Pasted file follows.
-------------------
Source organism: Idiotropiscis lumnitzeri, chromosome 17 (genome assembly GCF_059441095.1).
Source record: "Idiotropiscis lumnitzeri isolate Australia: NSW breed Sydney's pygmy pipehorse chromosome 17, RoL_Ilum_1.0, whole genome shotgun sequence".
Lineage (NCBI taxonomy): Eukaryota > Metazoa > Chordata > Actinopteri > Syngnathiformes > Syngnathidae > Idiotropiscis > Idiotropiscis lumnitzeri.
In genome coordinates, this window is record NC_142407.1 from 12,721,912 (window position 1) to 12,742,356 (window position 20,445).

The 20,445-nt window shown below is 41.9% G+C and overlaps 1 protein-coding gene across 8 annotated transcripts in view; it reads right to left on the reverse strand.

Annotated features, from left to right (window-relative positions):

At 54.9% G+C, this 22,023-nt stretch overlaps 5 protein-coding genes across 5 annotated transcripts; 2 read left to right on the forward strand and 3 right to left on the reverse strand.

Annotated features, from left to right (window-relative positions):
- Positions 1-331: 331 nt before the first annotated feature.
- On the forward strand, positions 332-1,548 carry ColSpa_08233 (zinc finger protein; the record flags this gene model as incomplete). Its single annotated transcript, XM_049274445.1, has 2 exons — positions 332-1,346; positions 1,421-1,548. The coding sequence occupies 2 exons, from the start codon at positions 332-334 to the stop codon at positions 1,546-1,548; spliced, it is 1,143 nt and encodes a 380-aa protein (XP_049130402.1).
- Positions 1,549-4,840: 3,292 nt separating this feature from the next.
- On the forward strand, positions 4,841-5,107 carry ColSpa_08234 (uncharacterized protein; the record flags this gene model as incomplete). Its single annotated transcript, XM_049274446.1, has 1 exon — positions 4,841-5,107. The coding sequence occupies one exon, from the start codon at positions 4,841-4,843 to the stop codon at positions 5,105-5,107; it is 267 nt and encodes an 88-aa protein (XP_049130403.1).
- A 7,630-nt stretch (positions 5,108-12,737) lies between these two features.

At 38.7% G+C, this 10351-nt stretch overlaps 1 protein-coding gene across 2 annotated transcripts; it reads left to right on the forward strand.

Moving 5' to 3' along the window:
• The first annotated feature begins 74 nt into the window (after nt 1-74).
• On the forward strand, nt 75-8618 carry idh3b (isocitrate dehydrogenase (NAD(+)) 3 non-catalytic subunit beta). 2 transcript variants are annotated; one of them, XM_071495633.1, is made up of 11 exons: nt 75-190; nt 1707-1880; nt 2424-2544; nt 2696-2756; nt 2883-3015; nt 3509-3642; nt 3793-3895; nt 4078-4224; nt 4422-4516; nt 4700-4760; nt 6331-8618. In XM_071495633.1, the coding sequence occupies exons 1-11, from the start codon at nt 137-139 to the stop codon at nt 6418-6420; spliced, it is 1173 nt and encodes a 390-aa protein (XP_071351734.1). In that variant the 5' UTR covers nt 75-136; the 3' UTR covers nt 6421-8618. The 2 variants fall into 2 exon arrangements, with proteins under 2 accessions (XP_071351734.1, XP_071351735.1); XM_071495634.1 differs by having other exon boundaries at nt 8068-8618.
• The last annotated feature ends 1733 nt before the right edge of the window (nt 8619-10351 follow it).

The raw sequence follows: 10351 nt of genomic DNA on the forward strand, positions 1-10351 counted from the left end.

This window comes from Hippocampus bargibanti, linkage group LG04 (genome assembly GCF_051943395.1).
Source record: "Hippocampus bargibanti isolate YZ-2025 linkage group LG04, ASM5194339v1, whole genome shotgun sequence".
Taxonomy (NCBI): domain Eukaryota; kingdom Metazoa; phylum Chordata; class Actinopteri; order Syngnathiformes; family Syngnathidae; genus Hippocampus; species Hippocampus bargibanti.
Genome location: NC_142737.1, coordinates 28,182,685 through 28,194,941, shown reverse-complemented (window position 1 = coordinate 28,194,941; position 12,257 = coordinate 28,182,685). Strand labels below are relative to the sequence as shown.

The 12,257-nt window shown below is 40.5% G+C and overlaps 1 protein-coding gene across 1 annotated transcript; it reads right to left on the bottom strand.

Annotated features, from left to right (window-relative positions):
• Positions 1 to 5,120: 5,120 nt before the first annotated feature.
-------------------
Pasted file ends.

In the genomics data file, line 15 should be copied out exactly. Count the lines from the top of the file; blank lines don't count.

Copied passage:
Moving 5' to 3' along the window: